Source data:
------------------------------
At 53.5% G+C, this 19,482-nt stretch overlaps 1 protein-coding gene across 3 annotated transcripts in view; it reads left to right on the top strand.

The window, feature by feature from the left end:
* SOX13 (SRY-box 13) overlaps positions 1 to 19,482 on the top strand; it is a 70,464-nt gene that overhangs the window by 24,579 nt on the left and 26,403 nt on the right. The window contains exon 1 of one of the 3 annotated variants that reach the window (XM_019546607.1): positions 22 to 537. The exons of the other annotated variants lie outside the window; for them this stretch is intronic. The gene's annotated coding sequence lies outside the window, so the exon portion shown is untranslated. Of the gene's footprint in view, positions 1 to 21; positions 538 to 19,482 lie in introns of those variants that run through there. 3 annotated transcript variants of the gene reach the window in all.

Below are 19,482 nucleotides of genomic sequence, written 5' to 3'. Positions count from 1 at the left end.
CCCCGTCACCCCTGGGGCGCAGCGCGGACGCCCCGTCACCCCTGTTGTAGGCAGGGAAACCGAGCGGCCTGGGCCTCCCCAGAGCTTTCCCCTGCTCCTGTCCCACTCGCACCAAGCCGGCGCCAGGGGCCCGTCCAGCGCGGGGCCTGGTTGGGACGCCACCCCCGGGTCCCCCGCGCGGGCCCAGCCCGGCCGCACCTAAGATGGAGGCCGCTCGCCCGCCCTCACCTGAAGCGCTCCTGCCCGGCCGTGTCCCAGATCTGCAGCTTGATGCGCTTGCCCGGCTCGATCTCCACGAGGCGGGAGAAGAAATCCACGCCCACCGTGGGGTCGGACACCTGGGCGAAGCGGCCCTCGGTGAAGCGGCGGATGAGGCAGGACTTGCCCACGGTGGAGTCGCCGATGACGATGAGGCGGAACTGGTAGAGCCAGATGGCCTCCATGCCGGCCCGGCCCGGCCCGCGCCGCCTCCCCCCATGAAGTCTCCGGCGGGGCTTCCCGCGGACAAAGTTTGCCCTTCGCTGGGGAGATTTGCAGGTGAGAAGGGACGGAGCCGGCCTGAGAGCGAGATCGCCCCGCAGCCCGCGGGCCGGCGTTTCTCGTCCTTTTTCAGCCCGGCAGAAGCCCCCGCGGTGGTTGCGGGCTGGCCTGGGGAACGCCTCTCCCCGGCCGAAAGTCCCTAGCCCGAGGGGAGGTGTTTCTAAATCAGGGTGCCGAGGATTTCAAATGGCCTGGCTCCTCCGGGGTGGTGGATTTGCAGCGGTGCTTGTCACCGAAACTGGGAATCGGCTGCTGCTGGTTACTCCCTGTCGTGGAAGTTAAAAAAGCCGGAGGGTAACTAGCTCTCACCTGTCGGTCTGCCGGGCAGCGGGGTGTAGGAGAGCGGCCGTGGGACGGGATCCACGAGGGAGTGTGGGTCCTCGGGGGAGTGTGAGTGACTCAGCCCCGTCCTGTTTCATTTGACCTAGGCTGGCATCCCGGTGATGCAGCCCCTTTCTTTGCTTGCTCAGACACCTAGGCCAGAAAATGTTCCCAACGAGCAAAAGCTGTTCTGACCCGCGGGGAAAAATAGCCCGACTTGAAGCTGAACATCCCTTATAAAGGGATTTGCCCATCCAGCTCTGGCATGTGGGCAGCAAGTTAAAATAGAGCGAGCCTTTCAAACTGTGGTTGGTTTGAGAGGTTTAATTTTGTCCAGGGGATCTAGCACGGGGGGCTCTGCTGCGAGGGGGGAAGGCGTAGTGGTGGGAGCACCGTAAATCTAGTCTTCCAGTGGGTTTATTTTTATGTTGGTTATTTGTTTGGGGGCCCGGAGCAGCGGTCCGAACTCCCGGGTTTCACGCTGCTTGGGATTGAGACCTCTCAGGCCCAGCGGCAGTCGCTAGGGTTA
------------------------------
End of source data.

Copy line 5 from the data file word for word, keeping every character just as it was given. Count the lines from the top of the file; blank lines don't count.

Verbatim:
CCCCGTCACCCCTGGGGCGCAGCGCGGACGCCCCGTCACCCCTGTTGTAGGCAGGGAAACCGAGCGGCCTGGGCCTCCCCAGAGCTTTCCCCTGCTCCTGTCCCACTCGCACCAAGCCGGCGCCAGGGGCCCGTCCAGCGCGGGGCCTGGTTGGGACGCCACCCCCGGGTCCCCCGCGCGGGCCCAGCCCGGCCGCACCTAAGATGGAGGCCGCTCGCCCGCCCTCACCTGAAGCGCTCCTGCCCGGCCGTGTCCCAGATCTGCAGCTTGATGCGCTTGCCCGGCTCGATCTCCACGAGGCGGGAGAAGAAATCCACGCCCACCGTGGGGTCGGACACCTGGGCGAAGCGGCCCTCGGTGAAGCGGCGGATGAGGCAGGACTTGCCCACGGTGGAGTCGCCGATGACGATGAGGCGGAACTGGTAGAGCCAGATGGCCTCCATGCCGGCCCGGCCCGGCCCGCGCCGCCTCCCCCCATGAAGTCTCCGGCGGGGCTTCCCGCGGACAAAGTTTGCCCTTCGCTGGGGAGATTTGCAGGTGAGAAGGGACGGAGCCGGCCTGAGAGCGAGATCGCCCCGCAGCCCGCGGGCCGGCGTTTCTCGTCCTTTTTCAGCCCGGCAGAAGCCCCCGCGGTGGTTGCGGGCTGGCCTGGGGAACGCCTCTCCCCGGCCGAAAGTCCCTAGCCCGAGGGGAGGTGTTTCTAAATCAGGGTGCCGAGGATTTCAAATGGCCTGGCTCCTCCGGGGTGGTGGATTTGCAGCGGTGCTTGTCACCGAAACTGGGAATCGGCTGCTGCTGGTTACTCCCTGTCGTGGAAGTTAAAAAAGCCGGAGGGTAACTAGCTCTCACCTGTCGGTCTGCCGGGCAGCGGGGTGTAGGAGAGCGGCCGTGGGACGGGATCCACGAGGGAGTGTGGGTCCTCGGGGGAGTGTGAGTGACTCAGCCCCGTCCTGTTTCATTTGACCTAGGCTGGCATCCCGGTGATGCAGCCCCTTTCTTTGCTTGCTCAGACACCTAGGCCAGAAAATGTTCCCAACGAGCAAAAGCTGTTCTGACCCGCGGGGAAAAATAGCCCGACTTGAAGCTGAACATCCCTTATAAAGGGATTTGCCCATCCAGCTCTGGCATGTGGGCAGCAAGTTAAAATAGAGCGAGCCTTTCAAACTGTGGTTGGTTTGAGAGGTTTAATTTTGTCCAGGGGATCTAGCACGGGGGGCTCTGCTGCGAGGGGGGAAGGCGTAGTGGTGGGAGCACCGTAAATCTAGTCTTCCAGTGGGTTTATTTTTATGTTGGTTATTTGTTTGGGGGCCCGGAGCAGCGGTCCGAACTCCCGGGTTTCACGCTGCTTGGGATTGAGACCTCTCAGGCCCAGCGGCAGTCGCTAGGGTTA